The more I have immersed myself into the study of symbolism, I’ve been struck by just how much of our lives, our activity, our communication, our sense of meaning and purpose, is laden with symbolic elements. Take the idea of the mountain. The Mountain, across time and culture, has stood for clarity of insight, definition, purpose, and identity, the summit of which is the dwelling place of the gods (for the Greeks), Yahweh (at Sinai) and the place where divine wisdom is passed down. The simple triangle, with a point of unity at the top, widening to a broad base at the bottom, represents the ladder of Being in Platonism, the dissemination of Divine Law from Mt. Sinai to the Children of Israel in the Torah, and the dwelling place of the gods atop Mt. Olympus in Greek Mythology. Living as we do, in this allegedly empirical and scientific, “modern” age, we nevertheless cannot help but borrow from this symbolic structure in various ways.

Alex Honnold, the rockstar climber and subject of the 2019 Oscar winning documentary, Free Solo, illustrates this when he refers to the exploits of fellow alpinist Marc−André Leclerc as showcasing a “journey to the gods.” Alex, in the film we are discussing today, The Alpinist, functions merely as a supporting character, a fan−boy in awe of the incredible climbing feats of Leclerc, the reclusive, socially awkward yet most assuredly brilliant subject of documentarian Peter Mortimer’s latest film.

The film is fascinating in that regard, because, in so many ways, Leclerc is a Moses ascending Sinai. Leclerc seems to exhibit elements of Christ at times on his way to Golgotha. Leclerc is Prometheus heading up Olympus. And he is certainly a John the Baptist, alone in the wilderness. But yet, due to the constant flirtatious relationship with death inherent in climbing, he could easily wind up as an Icarus. Watching the film, one is bombarded with language and imagery that seems to reach towards grasping that elusive relationship between the human and the divine.

Mortimer serves as the narrator for the character study, as we get a window into the two−year process of documenting the climbing exploits of Leclerc, who has astonishingly achieved so much in the world of Alpine climbing that he no doubt has become one of the “gods” of the climbing community. Leclerc approaches his solo climbs as if they are religious pilgrimages, making sure to, like Christ, partake in a self−described “last supper” before heading on the journey towards (potential) death. The danger involved in soloing, of course, means that any meal he has the night before a climb may very well be his last, and so he approaches it like a condemned prisoner, selecting and savoring the meal with appropriate gravity.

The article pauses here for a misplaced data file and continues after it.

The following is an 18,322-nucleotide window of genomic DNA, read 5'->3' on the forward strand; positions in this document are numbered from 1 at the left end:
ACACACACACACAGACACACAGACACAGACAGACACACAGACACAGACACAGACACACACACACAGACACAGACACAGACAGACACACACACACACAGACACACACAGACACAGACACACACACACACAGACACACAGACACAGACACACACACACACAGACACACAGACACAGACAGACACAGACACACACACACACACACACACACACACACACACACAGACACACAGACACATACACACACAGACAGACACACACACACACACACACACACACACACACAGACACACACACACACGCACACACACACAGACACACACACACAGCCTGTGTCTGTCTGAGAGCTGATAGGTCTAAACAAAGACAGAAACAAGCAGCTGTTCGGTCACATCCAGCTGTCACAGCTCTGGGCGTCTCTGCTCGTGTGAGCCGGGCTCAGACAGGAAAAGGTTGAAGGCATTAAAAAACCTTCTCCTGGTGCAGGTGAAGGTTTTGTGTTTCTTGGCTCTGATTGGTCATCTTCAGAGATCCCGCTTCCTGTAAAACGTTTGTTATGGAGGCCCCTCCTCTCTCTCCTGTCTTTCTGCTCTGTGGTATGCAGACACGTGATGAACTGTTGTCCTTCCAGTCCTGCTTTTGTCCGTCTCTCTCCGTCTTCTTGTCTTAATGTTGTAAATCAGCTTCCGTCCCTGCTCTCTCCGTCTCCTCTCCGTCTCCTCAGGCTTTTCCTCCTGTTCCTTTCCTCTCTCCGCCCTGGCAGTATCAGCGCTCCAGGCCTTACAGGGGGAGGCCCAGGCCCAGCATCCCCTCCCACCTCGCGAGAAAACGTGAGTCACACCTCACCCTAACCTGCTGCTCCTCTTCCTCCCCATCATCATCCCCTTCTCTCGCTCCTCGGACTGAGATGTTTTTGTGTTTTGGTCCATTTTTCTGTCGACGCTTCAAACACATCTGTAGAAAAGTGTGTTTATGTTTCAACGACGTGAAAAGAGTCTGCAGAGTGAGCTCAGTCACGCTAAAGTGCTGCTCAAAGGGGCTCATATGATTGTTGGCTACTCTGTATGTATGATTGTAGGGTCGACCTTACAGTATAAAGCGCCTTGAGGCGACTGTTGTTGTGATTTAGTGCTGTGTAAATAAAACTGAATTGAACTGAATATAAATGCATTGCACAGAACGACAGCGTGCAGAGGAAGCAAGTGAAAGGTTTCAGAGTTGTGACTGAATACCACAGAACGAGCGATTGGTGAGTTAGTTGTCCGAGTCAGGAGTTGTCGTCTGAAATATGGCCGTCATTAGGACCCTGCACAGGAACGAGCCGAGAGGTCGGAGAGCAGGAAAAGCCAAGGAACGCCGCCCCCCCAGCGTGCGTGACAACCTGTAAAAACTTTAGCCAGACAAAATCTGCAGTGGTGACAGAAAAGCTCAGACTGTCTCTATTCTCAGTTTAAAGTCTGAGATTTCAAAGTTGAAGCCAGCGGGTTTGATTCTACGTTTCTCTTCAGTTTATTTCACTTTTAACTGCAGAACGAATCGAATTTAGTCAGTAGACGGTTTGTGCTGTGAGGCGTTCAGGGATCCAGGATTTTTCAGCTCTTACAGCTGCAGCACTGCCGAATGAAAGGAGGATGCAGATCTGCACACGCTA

Similarly, he describes the ascents as functionally “elevating” his consciousness, as if receiving divine wisdom from the summit, which infuses his days following the descent with a hyper−awareness and gratitude for all aspects of life itself. Indeed his face after summiting (like Moses) is described as “radiating energy” by his girlfriend and fellow climbing enthusiast Brette Harrington. When climbing, Leclerc invokes the theological language of awe, the feeling of absolute dependence, as he seeks the visceral awareness of “being so small in a world that’s so big,” and the climbing community, for their part, reverie him as a mythological legend. And yet…

As Reinhold Messner, that pioneer of 20th century European mountaineers puts it in his interview: while Leclerc seems to be, by some miracle, “redefining the possible,” and appearing to sprout wings that can carry him to heaven; the fact remains that the nature of extreme soloing, that of pushing the limits, and going beyond the realm of mere mortals in attempt to “make real (his) dreams and visions,” Leclerc approaches that invisible line that ought not be crossed, that line described by Leclerc’s own mother as, “over the edge of the wild.”

Justin Wells

Justin Wells is a documentary filmmaker and author. Find more of his work at justinwellsfilms.com.

In How to Film Truth, Justin Wells explores the history of documentary filmmaking as a search for truth by filmmakers, and a journey of discovery for subjects and audiences.